Nix's next move should be cutting Maybin




I'll give Buffalo Bills GM Buddy Nix this much: he broke his silence with the regional media last week and, through that thick, chicken-fried-steak of a good ole' boy drawl, vowed to assess each and every roster spot on this laughingstock of a football team. He's backed it up with actions, too, ridding the team of deadwood like James Hardy, Trent Edwards, Marshawn Lynch, Kawika Mitchell—the laundry list of release-worthy clowns goes on and on.

A nice follow-through would be doing the same with John McCargo, Demetrius Bell, Cornell Green ... geez, take your pick of "players" who, if they played elsewhere, would've likely been looking for a new address by late August.

Nix may not be "the smartest guy in the room," but he knows one can't win the Iditarod with a pack of wiener dogs. But anyone can see that, and it's Nix's job now to find the burly Huskies to lug this rickety sled through the oncoming Nor' Easter that lay ahead. If you're going to cut someone loose and move forward, why not continue with superbust Aaron Maybin?

Yeah, yeah—you'll argue that the Penn State product is only in his second NFL season and should be given time to adjust to the rigors of being an NFL defensive end. It's living a lie we're all too exhausted from living at this point, though. Wouldn't he have distinguished himself at some point in his twenty-one pro games if he were the real deal? He's been absolutely invisible, an outright fraud who got in on all of two plays Sunday. Two plays, on a defensive unit that can't even come close to stopping the opposition from running the ball down its throat, week in, week out.

Look around the NFL and NBA. Teams draft a kid in the early rounds with the full expectation that he'll win a spot right away and contribute immediately. It's not the NHL or Major League Baseball, where teams select gangly, eighteen-year-old foreign kids who have, in some cases, up to five years to grow into their adult skin and join teams when they're deemed ready for the pros. In the NFL, you take twenty-one-, twenty-two-year-old young men, make them instant multimillionaires and tell them to man up and prove it on the field.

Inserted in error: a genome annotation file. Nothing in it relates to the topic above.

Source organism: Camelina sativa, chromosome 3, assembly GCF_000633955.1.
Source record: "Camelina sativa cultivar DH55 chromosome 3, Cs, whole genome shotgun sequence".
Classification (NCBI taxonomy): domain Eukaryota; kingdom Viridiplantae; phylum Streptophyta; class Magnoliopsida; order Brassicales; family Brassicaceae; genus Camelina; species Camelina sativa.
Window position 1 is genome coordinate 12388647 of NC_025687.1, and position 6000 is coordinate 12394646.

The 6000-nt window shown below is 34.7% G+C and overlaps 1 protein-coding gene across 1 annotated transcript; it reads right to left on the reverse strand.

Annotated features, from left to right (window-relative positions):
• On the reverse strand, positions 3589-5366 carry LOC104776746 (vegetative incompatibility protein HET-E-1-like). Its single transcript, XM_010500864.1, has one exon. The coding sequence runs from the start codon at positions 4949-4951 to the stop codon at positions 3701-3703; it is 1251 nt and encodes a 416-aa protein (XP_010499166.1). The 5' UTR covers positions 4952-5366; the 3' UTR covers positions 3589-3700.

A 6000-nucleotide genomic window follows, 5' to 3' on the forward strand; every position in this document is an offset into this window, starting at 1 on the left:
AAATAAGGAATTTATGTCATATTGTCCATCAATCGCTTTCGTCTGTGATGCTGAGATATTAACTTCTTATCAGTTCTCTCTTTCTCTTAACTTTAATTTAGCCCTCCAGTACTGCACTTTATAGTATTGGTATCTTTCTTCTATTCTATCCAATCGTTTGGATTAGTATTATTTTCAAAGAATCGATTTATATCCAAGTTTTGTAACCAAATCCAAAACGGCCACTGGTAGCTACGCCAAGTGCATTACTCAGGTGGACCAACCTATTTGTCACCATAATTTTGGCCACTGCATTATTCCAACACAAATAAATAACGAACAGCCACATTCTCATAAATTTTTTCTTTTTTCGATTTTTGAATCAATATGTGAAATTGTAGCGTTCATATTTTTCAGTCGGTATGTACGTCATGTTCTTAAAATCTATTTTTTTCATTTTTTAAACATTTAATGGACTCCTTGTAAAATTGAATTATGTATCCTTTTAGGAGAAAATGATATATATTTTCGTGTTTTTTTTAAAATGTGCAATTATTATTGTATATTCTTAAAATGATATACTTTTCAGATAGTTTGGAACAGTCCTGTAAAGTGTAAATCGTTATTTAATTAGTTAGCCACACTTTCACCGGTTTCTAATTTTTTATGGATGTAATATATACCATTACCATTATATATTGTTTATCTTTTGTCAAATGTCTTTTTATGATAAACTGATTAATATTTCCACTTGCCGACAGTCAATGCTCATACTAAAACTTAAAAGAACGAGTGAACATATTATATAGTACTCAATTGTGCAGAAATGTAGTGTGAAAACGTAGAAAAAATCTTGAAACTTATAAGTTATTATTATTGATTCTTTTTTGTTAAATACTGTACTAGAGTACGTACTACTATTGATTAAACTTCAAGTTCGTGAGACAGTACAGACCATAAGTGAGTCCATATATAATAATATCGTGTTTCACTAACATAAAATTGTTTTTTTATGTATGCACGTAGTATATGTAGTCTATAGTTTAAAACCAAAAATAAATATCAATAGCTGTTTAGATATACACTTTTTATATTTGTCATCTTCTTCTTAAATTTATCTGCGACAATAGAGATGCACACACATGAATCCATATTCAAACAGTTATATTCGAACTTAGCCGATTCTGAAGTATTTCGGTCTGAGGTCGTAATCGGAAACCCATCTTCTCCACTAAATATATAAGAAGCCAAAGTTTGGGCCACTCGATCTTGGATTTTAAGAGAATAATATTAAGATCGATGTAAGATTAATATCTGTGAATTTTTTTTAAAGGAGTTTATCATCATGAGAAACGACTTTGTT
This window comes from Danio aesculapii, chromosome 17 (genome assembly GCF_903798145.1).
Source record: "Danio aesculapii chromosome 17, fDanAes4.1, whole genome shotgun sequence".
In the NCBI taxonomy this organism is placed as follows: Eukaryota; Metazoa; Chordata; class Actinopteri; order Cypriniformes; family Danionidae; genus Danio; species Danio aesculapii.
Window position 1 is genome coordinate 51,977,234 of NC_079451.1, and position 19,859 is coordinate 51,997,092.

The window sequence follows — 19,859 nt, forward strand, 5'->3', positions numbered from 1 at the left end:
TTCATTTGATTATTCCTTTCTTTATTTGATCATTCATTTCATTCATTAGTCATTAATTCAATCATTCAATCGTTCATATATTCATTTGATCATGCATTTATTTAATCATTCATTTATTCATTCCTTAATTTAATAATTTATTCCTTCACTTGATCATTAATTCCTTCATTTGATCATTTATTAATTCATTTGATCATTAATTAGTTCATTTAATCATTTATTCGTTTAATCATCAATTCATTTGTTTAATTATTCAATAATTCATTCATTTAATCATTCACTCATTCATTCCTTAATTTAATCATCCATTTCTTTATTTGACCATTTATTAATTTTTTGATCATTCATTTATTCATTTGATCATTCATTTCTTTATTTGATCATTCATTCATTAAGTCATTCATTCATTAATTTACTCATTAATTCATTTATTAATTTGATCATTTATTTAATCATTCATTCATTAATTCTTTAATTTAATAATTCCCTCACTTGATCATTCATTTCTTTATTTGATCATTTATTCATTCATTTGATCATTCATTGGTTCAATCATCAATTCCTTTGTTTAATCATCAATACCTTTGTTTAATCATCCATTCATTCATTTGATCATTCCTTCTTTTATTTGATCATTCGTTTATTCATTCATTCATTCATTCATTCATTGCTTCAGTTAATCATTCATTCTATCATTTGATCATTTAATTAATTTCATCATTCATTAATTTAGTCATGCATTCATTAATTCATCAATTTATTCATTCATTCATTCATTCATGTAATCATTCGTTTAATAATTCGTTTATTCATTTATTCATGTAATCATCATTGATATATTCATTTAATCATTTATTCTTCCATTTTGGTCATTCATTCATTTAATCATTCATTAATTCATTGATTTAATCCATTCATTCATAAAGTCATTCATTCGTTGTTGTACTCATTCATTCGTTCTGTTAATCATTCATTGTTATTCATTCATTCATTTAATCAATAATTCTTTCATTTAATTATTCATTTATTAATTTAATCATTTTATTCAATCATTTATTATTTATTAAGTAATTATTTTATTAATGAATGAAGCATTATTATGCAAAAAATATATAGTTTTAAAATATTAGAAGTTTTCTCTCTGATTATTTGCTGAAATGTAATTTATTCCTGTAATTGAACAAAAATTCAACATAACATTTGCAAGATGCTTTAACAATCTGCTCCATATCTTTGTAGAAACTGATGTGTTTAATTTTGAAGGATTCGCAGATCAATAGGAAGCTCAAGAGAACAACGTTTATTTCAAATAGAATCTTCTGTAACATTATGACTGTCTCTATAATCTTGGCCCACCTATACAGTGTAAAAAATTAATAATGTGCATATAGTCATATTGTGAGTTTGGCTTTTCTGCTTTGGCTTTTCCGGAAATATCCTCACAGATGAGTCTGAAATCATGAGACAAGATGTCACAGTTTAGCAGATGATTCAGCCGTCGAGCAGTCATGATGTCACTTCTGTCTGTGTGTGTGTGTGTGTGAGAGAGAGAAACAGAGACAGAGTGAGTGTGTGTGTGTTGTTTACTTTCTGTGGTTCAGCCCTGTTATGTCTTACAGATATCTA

Critics will blather on about how it's premature to label the eleventh overall pick of 2009 a failure. But I submit that not conceding
Maybin may never succeed in this league is pure denial. Is it really that hard to see?

The Bills' list of early round misfires includes McCargo, Donte Whitner, Paul Poszlusny, Leodis McKelvin, and a gaggle of other reaches and outright misses. Such damning evidence of poor scouting makes it easy to conclude this one is simply the latest in an incredible string of draft day follies. Come on, wouldn't part of you be astonished if Maybin went elsewhere and became even an adequate pass-rusher?

In the rare instance he gets on the field, watch Maybin. I dare you. He's consistently manhandled and swallowed whole by offensive linemen who outweigh, outsmart and out-hustle him.

Perhaps this is the craziest part: I think he's really trying hard. The effort's probably there, but NFL football in the trenches isn't a race, it's a dogfight. Put your money on the purebread greyhound if you want. I'm betting on the Rottweiler-Pit Bull mutt with the facial scars. (Wow, that dogfighting joke is in poor taste, huh? The lengths some hack bloggers will go to illustrate a point!)

There are an avalanche of reasons why, and not even a leaky faucet drip of reasons why not. Maybin, and most importantly the  organization, are out of excuses. No one's sure whether Nix and Gailey know what they're doing at the draft table. C. J. Spiller's a great talent, but not a "stud" running back who can shoulder the load through four quarters, and unfortunately probably not worth taking nintth overall.

Besides, this team has some astonishingly glaring holes to fill that surely take priority over the offensive backfield (and no, of course I'm not counting the quarterback position).

And perhaps Terrell Troup, Alex Carrington, Arthur Moats, and the class of 2010 will be as equally ineffective as their 2000-2009 brothers, but the jury's still out on them. Or at least Bills fans hope so. But Maybin? He's not this regime's mistake.

Would any reasonable jury in the Court of Football Fandom return an indictment against Buddy 'N Pals for cutting him? Is there a compassionate defense attorney in the land who can make a case for Maybin? If so, we're eager to hear it.

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